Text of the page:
subcontractors will lay off for a bit" (OREGONIAN, 3/20).
              OR, THEN AGAIN, MAYBE THEY WON'T: In its "occasional
         series on chasing cheap sweatshop labor," the PHILADELPHIA
         INQUIRER examines Nike's contracting out to Vietnamese
         factories under the header, "Vietnam Gives Nike A Run For
         Its Money."  In a front-page piece, Jennifer Lin writes that
         Nike's foray into Vietnam "has been anything but business as
         usual for Nike in its constant global search for cheap
         labor."  Although the company "found the eager, low-wage
         workforce it covets, it did not bargain on such a rude
         welcome from this Communist nation, where more than lip
         service is paid to  workers' rights.  Nor did it anticipate
         hostile local press coverage in a nation with no free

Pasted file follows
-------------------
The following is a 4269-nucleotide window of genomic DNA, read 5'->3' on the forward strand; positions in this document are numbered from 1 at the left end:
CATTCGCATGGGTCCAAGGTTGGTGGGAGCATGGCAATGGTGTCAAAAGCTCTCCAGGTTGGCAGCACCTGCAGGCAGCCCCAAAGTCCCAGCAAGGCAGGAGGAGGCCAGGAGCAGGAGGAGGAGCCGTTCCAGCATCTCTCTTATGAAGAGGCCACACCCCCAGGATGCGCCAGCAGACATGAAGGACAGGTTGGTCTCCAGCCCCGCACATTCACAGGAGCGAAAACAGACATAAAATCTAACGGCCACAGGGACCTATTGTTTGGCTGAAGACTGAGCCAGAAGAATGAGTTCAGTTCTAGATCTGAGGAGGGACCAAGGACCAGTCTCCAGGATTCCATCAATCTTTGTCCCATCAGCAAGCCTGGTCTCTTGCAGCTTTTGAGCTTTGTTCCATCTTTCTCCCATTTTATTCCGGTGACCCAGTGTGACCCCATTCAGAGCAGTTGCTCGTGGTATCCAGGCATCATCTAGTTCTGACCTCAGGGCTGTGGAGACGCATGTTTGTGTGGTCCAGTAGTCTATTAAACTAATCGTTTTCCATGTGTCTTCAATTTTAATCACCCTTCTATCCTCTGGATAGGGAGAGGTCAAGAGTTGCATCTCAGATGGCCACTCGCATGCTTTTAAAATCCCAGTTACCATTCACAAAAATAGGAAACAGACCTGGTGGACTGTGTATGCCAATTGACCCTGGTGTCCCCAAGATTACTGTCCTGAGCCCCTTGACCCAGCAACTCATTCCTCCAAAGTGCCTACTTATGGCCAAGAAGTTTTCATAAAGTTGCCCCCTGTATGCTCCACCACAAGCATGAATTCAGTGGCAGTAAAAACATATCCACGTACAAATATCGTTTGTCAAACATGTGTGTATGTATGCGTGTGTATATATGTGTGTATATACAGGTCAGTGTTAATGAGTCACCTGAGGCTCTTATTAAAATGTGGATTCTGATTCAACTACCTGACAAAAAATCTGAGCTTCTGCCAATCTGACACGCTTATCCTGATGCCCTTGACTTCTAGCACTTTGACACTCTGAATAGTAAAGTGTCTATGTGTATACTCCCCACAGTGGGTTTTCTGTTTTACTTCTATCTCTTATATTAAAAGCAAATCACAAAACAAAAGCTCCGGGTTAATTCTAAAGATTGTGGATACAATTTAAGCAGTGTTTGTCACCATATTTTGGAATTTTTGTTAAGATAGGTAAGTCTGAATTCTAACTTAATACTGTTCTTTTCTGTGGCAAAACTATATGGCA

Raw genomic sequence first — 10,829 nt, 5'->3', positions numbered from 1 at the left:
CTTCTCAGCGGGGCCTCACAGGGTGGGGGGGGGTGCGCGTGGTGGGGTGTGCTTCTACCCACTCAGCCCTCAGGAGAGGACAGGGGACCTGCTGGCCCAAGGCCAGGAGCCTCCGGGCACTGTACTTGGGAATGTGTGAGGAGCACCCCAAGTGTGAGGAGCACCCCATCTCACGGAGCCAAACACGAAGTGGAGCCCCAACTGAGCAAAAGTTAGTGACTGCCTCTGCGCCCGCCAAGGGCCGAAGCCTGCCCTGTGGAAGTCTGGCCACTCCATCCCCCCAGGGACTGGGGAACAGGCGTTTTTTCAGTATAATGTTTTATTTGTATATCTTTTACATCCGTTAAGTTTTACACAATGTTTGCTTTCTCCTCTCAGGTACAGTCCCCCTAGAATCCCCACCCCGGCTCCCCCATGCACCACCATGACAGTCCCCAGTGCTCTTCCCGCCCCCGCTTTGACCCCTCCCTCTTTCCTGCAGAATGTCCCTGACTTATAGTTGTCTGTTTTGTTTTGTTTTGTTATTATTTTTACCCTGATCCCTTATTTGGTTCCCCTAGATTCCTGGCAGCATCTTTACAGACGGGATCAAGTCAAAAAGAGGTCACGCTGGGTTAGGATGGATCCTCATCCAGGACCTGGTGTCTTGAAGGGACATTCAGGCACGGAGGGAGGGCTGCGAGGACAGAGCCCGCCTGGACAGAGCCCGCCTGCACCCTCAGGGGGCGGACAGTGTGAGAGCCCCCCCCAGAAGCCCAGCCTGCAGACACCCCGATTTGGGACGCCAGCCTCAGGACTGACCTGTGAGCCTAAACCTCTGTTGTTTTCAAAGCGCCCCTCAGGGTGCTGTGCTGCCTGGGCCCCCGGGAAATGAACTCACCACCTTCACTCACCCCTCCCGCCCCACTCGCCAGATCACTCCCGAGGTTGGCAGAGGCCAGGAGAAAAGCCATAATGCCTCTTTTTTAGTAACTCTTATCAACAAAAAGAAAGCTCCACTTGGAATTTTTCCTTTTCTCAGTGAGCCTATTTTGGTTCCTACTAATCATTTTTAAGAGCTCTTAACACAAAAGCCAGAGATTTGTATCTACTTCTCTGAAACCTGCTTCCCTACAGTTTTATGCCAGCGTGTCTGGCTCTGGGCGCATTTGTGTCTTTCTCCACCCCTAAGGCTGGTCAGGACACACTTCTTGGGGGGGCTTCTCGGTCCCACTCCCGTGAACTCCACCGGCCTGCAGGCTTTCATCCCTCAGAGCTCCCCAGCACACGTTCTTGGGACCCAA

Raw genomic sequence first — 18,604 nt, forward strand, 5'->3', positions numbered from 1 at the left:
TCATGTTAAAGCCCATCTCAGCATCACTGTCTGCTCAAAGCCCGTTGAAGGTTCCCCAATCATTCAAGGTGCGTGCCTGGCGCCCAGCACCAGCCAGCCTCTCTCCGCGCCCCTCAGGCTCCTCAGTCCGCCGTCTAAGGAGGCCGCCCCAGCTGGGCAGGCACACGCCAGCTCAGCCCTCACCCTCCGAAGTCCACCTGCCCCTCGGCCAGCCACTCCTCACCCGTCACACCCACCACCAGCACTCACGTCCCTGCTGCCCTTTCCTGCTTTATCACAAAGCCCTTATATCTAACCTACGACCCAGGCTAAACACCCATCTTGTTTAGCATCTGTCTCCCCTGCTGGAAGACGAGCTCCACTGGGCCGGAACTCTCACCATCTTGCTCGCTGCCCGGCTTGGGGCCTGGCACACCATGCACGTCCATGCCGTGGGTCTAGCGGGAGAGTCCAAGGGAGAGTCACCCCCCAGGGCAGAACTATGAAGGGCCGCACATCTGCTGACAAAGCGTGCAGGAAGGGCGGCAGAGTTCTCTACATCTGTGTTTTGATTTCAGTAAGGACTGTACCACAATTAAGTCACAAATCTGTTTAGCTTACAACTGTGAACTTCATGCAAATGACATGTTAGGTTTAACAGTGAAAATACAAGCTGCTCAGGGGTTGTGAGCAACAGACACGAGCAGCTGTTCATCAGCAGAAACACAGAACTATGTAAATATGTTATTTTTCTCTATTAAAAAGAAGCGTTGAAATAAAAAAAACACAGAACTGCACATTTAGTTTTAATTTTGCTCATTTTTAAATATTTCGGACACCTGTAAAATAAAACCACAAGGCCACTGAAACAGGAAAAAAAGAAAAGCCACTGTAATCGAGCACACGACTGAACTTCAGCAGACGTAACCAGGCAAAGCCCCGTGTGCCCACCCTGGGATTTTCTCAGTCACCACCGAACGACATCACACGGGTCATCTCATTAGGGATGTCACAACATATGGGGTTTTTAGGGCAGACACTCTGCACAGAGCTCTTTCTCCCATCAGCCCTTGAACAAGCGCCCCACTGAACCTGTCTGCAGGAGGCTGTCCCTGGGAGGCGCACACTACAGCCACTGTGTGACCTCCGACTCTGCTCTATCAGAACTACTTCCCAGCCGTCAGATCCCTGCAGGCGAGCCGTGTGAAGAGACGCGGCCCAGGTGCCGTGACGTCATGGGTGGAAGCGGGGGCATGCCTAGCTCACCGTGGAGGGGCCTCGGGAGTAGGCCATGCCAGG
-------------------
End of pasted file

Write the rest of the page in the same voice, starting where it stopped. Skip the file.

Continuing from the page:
press."  For Nike, one out of every ten pairs of its shoes
         now comes from Vietnamese subcontractors, and Lin writes
         that CEO Phil Knight will have to convince critics that
         "$1.84 a day is a fair wage for Vietnamese workers"
         (PHILADELPHIA INQUIRER, 3/23).  In a related piece, PA State
         Rep. Robert Belfanti has proposed a resolution that would
         "force" Penn State Univ. to sever its ties with Nike because
         of the company's "reported mistreatment of Asian workers." 
         Penn State recently extended its original deal which was
         signed in '94 worth $2.6M over three years (INQUIRER, 3/23).

    Print | Tags: Nike